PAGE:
Highlights of Connections 99

Connections

Here are the highlights from the latest issue of Connections, which is now available online. To download a PDF of the latest issue, please select this link.

It’s time: let’s improve schools’ perceptions of teacher librarians
Bev Novak recommends ways to encourage staff and students to make the most of teacher librarian skill sets.

Stopping the slide: improving reading rates in the middle school
After noticing a drop in borrowing rates as students entered the middle school, Narelle Keen gathered data and conducted student interviews to understand why. Narelle proposes recommendations to improve borrowing rates.

School libraries supporting literacy
Steph Ellis, librarian at Napier Boys’ High School, shares a range of library programs to promote a reading culture and increase literacy skills in schools.

An inquiry-based approach to exploring Australian history
Author Deborah Abela researched her family’s history and Maltese migrant history before writing her novel, Teresa: A New Australian. Deborah’s process can assist students undertaking historical inquiry.

School library spotlight: Melbourne High School
SCIS talks to Pam Saunders, Head of Library at Melbourne High School, about what’s happening in MHS’s library, including library programs and promotion.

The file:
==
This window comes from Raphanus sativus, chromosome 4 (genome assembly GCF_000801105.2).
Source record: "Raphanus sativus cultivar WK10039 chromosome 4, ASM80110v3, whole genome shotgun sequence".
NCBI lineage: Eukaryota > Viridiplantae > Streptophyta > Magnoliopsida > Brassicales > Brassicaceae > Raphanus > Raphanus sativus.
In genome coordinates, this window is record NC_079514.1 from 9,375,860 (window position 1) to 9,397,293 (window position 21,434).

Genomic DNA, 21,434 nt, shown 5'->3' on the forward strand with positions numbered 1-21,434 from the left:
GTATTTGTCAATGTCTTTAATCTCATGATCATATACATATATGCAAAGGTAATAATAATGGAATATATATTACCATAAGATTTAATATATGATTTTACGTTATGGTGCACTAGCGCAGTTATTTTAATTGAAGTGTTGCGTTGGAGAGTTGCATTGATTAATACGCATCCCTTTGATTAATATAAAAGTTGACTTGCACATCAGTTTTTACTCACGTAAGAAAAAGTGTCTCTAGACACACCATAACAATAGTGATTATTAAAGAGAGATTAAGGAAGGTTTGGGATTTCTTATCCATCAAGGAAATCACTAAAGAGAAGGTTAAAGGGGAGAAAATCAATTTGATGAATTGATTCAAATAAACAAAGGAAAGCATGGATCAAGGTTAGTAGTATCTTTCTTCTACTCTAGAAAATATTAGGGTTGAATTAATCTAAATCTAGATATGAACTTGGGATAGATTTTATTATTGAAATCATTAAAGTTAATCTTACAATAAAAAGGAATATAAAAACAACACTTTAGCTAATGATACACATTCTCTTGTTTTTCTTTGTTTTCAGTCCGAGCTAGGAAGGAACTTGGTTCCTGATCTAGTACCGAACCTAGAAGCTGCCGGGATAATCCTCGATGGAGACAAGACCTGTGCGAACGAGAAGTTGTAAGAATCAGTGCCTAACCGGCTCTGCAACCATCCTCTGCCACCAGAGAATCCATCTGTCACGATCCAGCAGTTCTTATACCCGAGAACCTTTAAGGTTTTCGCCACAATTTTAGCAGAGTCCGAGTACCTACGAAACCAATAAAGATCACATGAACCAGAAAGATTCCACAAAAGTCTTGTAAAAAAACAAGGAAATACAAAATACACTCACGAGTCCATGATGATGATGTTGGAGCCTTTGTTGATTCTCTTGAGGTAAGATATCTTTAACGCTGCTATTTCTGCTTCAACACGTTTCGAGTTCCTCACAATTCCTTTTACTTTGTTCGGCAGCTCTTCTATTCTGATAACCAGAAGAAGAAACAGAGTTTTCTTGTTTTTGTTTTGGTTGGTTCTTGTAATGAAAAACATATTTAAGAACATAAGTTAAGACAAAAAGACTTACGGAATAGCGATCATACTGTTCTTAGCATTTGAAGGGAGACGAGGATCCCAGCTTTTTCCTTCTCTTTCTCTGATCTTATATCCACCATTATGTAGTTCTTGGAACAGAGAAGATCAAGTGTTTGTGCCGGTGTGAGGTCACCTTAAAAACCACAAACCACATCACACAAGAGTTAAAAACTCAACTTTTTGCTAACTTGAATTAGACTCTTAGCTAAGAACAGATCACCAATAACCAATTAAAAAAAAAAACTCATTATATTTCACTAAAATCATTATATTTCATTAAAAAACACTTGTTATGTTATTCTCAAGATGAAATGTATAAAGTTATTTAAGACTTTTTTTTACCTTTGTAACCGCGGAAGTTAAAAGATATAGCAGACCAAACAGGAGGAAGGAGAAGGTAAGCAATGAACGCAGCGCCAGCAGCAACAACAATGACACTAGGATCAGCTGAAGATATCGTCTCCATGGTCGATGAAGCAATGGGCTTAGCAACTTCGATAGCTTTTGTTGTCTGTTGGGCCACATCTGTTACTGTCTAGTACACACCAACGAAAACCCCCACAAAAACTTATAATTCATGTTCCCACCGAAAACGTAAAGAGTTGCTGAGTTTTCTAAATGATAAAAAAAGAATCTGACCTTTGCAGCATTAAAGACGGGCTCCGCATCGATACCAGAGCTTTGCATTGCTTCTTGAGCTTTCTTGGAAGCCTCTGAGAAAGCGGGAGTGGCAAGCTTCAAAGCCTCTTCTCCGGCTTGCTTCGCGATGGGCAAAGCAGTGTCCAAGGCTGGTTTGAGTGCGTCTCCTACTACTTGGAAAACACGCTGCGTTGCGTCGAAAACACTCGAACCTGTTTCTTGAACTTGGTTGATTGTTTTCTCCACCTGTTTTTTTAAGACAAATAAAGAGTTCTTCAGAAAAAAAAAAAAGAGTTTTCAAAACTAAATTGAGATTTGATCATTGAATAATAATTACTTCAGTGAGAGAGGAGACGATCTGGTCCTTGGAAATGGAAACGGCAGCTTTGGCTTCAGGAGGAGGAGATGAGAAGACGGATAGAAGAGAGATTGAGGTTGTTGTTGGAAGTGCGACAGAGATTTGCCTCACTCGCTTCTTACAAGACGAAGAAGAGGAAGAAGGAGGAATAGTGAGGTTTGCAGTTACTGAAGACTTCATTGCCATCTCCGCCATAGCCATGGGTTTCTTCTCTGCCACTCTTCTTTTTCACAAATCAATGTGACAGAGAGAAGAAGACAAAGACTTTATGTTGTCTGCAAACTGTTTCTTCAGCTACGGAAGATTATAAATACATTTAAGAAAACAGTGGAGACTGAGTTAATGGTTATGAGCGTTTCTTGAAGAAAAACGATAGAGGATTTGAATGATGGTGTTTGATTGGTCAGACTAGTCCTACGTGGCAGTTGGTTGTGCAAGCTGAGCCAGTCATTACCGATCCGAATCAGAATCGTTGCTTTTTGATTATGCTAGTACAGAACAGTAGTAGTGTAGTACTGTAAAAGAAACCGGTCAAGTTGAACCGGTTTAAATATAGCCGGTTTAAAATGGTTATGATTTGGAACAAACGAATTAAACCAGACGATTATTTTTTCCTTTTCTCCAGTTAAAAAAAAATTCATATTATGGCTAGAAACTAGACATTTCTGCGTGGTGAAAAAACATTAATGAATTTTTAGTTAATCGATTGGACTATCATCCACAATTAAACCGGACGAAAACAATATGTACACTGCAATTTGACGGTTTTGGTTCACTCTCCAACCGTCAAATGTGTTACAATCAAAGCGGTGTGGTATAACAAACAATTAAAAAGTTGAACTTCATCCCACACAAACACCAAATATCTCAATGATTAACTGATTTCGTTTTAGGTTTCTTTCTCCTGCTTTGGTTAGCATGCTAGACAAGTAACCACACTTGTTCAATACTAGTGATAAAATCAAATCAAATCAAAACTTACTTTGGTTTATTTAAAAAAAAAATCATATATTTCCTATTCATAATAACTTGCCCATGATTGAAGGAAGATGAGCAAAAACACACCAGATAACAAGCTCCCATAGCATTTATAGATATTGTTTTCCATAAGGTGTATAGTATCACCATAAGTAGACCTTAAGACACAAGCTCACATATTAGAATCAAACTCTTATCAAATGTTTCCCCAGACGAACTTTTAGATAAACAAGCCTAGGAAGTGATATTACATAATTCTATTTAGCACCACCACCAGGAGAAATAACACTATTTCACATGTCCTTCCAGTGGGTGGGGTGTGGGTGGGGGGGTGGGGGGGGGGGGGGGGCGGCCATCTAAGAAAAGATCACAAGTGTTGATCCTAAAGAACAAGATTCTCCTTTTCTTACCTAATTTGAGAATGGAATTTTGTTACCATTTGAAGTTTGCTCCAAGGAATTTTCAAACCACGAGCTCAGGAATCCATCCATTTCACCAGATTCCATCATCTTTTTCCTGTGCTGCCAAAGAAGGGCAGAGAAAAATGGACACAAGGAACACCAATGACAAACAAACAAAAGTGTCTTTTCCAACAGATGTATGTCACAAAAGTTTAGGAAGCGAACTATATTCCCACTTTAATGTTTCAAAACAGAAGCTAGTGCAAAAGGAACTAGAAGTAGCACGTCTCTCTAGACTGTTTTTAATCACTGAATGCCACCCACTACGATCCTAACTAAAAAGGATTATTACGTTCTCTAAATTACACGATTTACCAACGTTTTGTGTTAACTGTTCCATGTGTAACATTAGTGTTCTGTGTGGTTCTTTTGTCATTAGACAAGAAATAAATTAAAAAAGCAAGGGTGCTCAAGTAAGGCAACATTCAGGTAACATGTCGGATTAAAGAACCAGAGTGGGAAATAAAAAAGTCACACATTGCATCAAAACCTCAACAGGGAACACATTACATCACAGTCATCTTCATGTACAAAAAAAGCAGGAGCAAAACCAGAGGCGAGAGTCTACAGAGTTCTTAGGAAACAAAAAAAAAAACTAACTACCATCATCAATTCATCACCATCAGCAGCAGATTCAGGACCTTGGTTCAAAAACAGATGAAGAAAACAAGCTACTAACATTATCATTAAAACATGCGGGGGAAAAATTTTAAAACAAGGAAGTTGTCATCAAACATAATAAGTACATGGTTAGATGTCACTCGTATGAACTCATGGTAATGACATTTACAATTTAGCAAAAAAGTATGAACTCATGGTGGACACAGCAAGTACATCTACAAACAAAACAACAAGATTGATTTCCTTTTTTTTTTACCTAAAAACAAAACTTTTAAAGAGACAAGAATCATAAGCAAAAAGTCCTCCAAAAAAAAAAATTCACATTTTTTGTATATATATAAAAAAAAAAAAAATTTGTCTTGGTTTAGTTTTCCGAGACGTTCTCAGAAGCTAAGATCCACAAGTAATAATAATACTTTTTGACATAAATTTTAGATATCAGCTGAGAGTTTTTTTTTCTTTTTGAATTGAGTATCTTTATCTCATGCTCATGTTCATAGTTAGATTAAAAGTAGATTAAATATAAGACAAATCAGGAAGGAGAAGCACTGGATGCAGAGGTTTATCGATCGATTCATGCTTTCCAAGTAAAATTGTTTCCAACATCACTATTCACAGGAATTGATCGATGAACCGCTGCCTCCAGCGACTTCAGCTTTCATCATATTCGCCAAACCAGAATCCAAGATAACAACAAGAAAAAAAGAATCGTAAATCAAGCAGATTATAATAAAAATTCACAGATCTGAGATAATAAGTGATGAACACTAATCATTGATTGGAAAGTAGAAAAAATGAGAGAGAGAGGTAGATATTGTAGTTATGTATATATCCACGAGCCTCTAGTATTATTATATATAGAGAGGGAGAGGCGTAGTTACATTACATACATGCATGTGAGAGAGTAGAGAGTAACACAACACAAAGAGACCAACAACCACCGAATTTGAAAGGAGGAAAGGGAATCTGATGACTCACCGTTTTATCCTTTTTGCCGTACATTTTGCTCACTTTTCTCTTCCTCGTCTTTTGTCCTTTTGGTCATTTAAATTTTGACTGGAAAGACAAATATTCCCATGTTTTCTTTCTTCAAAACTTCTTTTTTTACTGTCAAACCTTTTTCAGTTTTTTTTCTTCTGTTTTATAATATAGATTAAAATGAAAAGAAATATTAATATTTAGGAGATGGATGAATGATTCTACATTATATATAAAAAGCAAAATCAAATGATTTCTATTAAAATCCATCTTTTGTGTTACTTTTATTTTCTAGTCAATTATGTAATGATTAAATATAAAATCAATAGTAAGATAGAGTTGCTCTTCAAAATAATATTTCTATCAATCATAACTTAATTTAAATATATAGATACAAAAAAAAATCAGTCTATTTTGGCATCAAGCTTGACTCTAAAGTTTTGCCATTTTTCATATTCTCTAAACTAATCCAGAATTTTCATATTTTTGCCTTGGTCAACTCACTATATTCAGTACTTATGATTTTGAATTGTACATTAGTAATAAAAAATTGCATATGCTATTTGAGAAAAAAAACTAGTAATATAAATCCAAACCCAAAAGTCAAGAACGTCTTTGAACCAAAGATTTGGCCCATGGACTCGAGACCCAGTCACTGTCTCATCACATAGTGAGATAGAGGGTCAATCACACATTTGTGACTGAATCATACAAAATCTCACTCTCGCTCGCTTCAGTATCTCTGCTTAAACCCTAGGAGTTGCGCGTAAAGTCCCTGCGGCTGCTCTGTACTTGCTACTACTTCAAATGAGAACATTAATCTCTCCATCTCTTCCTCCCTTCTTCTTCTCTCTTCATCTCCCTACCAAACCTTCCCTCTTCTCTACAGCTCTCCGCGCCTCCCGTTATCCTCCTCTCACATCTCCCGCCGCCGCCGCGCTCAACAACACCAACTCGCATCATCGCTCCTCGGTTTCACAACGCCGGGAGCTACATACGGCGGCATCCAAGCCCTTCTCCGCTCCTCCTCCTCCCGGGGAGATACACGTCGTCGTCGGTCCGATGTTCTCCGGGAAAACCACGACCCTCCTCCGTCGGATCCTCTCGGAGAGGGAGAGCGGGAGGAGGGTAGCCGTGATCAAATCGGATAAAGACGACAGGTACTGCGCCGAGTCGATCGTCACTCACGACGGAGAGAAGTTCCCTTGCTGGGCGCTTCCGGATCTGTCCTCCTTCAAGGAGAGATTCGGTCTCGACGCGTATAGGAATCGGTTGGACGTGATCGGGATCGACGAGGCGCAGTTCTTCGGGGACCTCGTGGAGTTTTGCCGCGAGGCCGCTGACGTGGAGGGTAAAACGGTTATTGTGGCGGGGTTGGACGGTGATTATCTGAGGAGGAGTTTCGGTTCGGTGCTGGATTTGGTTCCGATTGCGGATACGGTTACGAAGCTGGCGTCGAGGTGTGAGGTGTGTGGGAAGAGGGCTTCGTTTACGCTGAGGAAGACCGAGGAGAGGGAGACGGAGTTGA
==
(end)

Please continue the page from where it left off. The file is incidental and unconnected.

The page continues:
The lowdown on authority files
Cataloguing librarian Doreen Sullivan explains how authority files containing name and subject authorities link relevant content within catalogues to optimise users’ search experiences.

SCIS is more
SCIS Manager Ben Chadwick introduces changes to the SCISWeb Licence Agreement, which will help to clearly identify the provenance of SCIS records.

Supporting Australian book creators
Morris Gleitzman discusses one of the simple pleasures of visiting school libraries: finding tattered, much-read copies of his own work. The ELR initiative makes it possible for authors such as Morris to continue producing books like these, while providing free access in libraries.

We welcome any feedback you may have about this issue, or any ideas you have for future Connections articles. Please email connections@esa.edu.au.

Happy reading!

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